Dear Family Advisor
How can I stop my brother from taking power of attorney for my mother away from me?
Last updated: Sep 08, 2008
I'm having problems with my brother and his family. I have power of attorney for our mother's health and all other matters. My sister-in-law is trying to get my mother to change things. My mother has short-term memory loss and at times doesn't remember things she said five minutes before. I've been living with her and taking care of her for more than a year since my dad got sick and passed away. What can I do to protect my mother and not have any trouble with my brother and sister-in-law, which they are threatening to cause?
Having power of attorney for a parent is a difficult and, it may often seem, thankless job. But you are, of course, much more to your mother than the person whom she has entrusted with legal responsibilities. You're also her daughter and caregiver, and you need to protect her and make sure she receives proper care.
Although your mom gave you power of attorney, she's legally free to change her mind and revoke this. But the only way for your brother, or sister-in-law, to change it is by having her sign a legal document. Since you write that she has short-term memory problems, it's conceivable that she could be talked into signing a document that transfers power of attorney to your brother without fully realizing what she's doing.
It's not fun dealing with siblings or legal issues, but there are times when you have to step up and speak out to do what's right for a loved one who's vulnerable.
My primary advice is first to try to work this out amicably with your brother. At the same time, I'd also suggest that you make sure that everything you're doing on her behalf is above board and documented. All her care and financial records need to be in order in case, somewhere down the line, you need to prove that you're the best person for this role and that you've been doing a competent job.
The very best outcome for your mom would be for her son and daughter to find ways to love and care for her together. Try to find a way to get everyone's feelings and concerns out in the open -- and do the best you can to listen to others' perspectives with an open mind.
Some of the things you'll want to determine: Is this problem stemming primarily from your brother or your sister-in-law? Are they concerned about certain health or financial decisions you're making? Does your brother want power of attorney for your mom? Would he and his wife stand to gain financially from a change? Is this even about your mom or about other issues, such as power or manhood?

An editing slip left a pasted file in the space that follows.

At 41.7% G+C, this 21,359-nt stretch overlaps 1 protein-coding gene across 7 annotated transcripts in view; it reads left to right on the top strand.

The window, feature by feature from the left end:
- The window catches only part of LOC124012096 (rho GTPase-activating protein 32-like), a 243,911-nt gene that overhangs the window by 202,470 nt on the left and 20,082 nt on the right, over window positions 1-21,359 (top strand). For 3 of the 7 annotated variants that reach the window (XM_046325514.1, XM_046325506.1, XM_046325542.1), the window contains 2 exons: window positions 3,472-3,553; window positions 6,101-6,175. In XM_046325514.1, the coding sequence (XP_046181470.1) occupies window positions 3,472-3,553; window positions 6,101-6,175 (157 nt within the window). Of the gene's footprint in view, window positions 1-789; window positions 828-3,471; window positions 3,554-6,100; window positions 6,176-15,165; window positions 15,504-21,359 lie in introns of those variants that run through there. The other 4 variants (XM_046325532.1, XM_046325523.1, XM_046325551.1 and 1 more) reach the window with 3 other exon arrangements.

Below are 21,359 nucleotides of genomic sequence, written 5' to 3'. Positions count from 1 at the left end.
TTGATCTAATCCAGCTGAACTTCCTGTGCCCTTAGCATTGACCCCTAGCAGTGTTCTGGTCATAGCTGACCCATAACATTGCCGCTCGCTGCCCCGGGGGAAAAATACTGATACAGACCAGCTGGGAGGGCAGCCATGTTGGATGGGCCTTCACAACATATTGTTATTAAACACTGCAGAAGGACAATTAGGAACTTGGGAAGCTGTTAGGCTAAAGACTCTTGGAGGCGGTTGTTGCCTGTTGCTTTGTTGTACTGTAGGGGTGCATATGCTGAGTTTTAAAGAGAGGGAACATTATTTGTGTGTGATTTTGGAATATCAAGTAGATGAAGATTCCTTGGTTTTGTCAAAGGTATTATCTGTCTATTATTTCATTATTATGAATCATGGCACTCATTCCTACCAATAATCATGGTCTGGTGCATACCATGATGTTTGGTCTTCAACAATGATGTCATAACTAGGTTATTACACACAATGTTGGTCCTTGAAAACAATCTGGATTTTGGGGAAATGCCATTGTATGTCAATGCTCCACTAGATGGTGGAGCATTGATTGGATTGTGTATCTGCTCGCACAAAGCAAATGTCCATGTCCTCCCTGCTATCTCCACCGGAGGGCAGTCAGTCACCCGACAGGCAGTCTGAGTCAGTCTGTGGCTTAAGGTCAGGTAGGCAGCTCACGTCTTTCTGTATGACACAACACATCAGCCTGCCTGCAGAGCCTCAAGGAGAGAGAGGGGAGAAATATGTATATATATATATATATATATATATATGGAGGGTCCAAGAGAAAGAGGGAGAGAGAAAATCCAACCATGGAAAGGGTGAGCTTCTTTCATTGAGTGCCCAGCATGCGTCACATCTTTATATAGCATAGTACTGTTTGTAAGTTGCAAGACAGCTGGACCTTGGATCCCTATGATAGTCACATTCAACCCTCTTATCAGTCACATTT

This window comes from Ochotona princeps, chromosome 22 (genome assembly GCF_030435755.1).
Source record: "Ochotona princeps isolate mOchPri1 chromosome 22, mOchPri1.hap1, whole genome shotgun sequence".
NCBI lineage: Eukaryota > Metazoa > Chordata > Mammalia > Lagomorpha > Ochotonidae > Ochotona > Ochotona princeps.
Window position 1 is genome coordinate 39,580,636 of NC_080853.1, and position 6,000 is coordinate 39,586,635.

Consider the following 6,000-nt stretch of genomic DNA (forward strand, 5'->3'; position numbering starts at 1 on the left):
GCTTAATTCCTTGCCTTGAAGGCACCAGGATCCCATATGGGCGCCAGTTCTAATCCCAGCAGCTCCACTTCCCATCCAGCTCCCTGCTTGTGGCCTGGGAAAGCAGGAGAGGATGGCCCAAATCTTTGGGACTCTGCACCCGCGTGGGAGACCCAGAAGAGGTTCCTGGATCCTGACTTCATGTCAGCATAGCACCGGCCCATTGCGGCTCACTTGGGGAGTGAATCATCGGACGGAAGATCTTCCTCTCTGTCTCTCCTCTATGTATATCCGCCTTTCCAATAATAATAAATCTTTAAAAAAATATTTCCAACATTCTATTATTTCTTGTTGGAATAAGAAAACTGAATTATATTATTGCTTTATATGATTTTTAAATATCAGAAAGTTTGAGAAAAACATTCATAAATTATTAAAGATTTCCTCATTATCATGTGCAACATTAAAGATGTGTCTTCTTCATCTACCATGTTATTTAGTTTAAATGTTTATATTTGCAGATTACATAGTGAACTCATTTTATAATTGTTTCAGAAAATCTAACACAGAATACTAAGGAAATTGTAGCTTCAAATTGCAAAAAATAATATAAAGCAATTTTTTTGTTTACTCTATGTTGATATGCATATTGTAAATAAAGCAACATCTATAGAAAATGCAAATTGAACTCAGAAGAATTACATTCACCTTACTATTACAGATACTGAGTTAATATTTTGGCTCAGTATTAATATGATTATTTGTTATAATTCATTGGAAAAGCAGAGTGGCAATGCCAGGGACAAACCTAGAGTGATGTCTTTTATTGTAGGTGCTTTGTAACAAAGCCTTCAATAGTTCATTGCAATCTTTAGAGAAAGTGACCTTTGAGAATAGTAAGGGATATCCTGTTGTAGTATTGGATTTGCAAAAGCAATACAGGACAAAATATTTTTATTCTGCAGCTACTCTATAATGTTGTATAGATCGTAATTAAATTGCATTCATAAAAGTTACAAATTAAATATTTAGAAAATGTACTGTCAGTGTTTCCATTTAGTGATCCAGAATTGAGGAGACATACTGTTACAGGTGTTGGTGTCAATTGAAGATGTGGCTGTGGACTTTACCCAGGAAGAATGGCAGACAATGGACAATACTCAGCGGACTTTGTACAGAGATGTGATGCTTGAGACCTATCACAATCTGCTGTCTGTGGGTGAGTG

After everything is out in the open, sit down and have a candid conversation alone with your brother. Although his wife is already involved, this is at the core an issue between two siblings. Ask him if he's felt pushed out or left out of the loop. We caregivers don't mean any harm, but sometimes it's easier to just do the work than to explain to others how to do it.
Assure your brother that your mother's care is your utmost concern and you're managing her affairs to benefit her, not yourself. Let him know that having power of attorney and being primary caregiver to your mom are huge responsibilities that take an enormous amount of time and effort. Does he know everything that you do? If not, spell it out for him. Is he really ready to take all of that on?
How does your brother perceive women's roles? Make sure he knows that you're not going to do all the grunt work while he manages -- or benefits from – your mother's money. Encourage him to take an active role in caring for her too. I'm sure you need the help and support.
If your brother goes ahead and talks your mom into changing power of attorney or takes this to court, and if you don't feel that he's considering her best interests, you need to be prepared to protect your mom and her rights.
If you suspect that he can convince or "trick" her into doing something without her realizing it, you may want to have her reasoning and cognitive abilities tested. If she's considered to have severe memory loss or to be unable to make legal decisions for herself, the court will consider this before making any changes.
If you're really worried that this is an unworkable situation, you might also consider talking to an elder law attorney about applying for conservatorship or guardianship. This would allow you to make important decisions for your mother if she's deemed unable to make them for herself.
I hope that your brother wants only what's best for your mom and will work with you to make sure she gets this. But as her caregiver and daughter, you're very much connected to her. You're her "voice," and you may have to fight for her care. Do what's best for your mom and trust that it will be right for everyone else involved.
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